"Skin cancer, caused by too much sun, is the most common form of cancer in the United States," said Dr. Kimberly Redding, Director of DCH’s Health Promotion and Disease Prevention Programs "The risk of developing skin cancer can significantly be reduced by protecting your skin from ultraviolet rays through wearing protective clothing and applying sunscreen while outside in the sun."
More people are developing a deadly form of skin cancer known as melanoma. Melanoma is the third most common skin cancer. Every year an estimated 1,709 new melanoma cases are diagnosed in
- Do Not Burn
Overexposure to the sun is one of the most preventable risk factor for skin cancer
- Avoid Sun Tanning and Tanning Beds
Ultraviolet (UV) light from tanning beds and the sun causes skin cancer and wrinkling. If you want to “look” like you’ve been in the sun, use a sunless self-tanning product instead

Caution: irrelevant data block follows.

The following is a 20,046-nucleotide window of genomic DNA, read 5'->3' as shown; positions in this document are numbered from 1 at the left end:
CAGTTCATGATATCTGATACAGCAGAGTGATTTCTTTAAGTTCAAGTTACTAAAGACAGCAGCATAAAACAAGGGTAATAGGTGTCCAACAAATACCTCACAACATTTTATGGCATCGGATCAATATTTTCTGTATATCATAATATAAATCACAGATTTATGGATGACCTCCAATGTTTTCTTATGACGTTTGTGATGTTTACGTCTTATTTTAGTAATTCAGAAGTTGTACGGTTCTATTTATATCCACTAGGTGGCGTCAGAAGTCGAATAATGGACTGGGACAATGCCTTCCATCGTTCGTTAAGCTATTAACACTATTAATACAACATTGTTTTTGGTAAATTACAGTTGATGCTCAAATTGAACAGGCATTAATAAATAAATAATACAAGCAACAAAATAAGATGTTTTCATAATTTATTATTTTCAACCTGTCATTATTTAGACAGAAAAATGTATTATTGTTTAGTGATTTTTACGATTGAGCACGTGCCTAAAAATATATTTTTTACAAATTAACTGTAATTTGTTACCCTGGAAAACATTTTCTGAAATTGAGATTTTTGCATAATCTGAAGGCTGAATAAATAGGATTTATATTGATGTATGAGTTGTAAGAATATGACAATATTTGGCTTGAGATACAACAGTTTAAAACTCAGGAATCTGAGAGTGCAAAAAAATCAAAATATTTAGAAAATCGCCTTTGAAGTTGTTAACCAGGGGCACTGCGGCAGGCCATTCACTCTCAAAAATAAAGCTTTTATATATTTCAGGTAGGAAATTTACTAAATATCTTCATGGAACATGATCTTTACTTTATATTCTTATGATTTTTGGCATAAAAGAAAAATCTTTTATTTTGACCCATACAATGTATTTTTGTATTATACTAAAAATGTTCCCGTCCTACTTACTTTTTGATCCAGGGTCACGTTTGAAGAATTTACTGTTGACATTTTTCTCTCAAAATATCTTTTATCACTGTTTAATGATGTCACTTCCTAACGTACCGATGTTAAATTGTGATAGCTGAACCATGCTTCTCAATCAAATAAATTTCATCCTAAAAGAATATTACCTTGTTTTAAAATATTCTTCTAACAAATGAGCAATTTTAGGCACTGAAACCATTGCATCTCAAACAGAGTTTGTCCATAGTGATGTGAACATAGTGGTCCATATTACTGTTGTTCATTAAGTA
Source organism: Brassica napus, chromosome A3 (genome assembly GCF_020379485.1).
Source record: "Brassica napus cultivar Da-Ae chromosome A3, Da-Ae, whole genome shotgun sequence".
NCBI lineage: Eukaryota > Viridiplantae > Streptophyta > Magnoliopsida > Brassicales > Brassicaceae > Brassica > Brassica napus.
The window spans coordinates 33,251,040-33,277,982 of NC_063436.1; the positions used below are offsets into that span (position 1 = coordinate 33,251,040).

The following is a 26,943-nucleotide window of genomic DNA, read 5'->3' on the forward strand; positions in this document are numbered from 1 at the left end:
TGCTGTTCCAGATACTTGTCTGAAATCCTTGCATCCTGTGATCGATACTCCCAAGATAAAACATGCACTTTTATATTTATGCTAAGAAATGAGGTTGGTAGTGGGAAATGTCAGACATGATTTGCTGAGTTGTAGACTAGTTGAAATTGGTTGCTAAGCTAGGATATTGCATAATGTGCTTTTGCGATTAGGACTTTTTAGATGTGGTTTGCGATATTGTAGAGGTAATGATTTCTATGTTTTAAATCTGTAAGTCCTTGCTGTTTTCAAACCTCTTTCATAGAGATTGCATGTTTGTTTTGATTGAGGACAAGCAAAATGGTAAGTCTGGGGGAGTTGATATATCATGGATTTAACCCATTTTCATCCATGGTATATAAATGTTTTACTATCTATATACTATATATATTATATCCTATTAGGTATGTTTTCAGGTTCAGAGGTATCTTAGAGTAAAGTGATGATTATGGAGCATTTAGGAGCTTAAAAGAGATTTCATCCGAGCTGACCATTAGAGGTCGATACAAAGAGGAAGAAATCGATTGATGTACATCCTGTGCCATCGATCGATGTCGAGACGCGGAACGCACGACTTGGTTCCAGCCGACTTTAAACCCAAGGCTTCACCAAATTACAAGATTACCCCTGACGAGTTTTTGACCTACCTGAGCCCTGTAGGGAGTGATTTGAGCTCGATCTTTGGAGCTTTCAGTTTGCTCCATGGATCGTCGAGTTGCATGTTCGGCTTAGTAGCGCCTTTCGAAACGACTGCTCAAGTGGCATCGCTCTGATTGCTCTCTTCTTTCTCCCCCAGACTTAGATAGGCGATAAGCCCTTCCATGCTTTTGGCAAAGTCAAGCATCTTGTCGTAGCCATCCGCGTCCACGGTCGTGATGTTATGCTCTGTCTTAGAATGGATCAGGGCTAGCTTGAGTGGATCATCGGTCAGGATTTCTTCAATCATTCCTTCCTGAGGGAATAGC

- Cover Up
Wear protective clothing, such as a long-sleeved shirt, pants, a wide-brimmed hat, and sunglasses, whenever possible
- Seek Shade/Use Umbrellas
Seek shade when appropriate. Remember that the sun’s UV rays are strongest between 10 a.m. and 4 p.m.
- Generously Apply Sunscreen
Generously apply sunscreen to all exposed skin. Use a sunscreen with a Sun Protection Factor (SPF) of at least 15 and one that provides broad-spectrum protection from both UVA and UVB rays. Reapply every two hours, even on cloudy days, and after swimming or sweating
- Use Extra Caution Near Water, Snow and Sand
Water, snow and sand reflect the damaging rays of the sun, which can increase your chance of sunburn
- Check the UV Index
The UV Index provides important information to help you plan your outdoor activities in ways that prevent overexposure to the sun. Developed by the National Weather Service (NWS) and the Environmental Protection Agency (EPA), you can find the UV Index for your area online at: www.epa.gov/sunwise/uvindex.html
- Get Vitamin D Safely
Get vitamin D safely through a diet that includes vitamin supplements and foods fortified with vitamin D. Don’t use the sun as your source of vitamin D
For more safe fun in the sun tips, please visit www.georgiahealthinfo.gov.